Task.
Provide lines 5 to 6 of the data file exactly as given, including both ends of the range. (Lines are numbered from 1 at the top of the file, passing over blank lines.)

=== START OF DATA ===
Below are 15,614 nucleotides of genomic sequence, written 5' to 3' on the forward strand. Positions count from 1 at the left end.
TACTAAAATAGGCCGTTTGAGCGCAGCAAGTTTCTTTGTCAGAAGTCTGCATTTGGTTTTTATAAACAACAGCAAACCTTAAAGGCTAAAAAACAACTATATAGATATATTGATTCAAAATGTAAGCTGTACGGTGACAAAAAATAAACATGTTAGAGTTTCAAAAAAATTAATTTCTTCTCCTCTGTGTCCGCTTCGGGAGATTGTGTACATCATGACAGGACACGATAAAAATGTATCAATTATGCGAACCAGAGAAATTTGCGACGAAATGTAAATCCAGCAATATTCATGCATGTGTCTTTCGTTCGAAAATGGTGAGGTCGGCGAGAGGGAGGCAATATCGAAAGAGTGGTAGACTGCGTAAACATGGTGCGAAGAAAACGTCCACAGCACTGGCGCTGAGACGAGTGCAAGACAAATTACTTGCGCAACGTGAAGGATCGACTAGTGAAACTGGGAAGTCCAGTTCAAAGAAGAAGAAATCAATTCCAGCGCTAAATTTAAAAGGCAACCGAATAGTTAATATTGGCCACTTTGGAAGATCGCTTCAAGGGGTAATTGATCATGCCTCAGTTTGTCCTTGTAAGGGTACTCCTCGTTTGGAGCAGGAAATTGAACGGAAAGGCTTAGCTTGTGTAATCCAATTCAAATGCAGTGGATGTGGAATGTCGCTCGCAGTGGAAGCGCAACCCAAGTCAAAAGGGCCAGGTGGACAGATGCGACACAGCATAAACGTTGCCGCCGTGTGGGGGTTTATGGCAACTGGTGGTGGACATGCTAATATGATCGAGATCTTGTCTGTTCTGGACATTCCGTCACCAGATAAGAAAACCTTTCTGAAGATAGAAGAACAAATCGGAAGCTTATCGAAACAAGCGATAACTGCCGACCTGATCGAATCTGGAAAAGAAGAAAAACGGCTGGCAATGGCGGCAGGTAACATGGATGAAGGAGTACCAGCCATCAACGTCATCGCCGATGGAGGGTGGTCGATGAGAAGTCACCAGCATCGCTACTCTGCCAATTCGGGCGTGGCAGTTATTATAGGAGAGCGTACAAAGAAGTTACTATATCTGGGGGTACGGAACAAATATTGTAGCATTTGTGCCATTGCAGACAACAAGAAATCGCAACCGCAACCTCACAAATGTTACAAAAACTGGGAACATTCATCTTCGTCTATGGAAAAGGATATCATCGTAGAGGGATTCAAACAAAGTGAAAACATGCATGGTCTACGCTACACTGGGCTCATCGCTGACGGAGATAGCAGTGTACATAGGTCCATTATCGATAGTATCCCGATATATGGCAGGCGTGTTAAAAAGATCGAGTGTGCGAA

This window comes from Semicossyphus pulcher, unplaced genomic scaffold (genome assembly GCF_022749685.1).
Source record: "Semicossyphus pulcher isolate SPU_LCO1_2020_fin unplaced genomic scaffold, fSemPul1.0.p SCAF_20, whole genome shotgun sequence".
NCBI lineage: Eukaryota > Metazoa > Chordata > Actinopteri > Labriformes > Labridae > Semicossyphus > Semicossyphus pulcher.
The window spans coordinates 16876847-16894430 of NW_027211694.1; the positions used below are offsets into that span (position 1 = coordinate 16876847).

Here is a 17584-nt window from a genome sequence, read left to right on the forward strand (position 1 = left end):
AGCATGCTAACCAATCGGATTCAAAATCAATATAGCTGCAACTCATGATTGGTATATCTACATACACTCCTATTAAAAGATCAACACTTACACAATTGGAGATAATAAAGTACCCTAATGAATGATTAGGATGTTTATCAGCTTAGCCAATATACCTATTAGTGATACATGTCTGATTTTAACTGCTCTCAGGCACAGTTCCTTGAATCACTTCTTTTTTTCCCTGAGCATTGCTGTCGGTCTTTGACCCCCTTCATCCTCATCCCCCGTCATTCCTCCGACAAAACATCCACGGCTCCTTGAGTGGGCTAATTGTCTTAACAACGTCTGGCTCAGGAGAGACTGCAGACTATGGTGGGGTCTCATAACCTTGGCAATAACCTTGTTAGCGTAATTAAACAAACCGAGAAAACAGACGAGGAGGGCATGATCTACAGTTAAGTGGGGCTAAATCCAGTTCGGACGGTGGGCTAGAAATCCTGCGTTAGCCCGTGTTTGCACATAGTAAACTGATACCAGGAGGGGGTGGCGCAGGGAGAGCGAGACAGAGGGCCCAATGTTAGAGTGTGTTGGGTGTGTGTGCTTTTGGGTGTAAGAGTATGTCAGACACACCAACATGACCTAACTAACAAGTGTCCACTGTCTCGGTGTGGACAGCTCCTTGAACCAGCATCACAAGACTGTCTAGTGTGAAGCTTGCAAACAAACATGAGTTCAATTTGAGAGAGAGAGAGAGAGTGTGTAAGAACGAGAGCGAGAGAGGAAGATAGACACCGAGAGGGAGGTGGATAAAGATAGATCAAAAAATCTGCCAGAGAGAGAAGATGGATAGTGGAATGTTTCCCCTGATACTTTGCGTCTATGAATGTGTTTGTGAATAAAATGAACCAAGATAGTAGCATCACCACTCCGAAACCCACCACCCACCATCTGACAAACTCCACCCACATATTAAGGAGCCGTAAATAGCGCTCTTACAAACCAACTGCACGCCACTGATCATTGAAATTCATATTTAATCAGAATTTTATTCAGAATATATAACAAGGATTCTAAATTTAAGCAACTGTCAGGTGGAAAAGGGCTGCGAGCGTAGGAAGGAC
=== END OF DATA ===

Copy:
NCBI lineage: Eukaryota > Metazoa > Chordata > Actinopteri > Labriformes > Labridae > Semicossyphus > Semicossyphus pulcher.
The window spans coordinates 16876847-16894430 of NW_027211694.1; the positions used below are offsets into that span (position 1 = coordinate 16876847).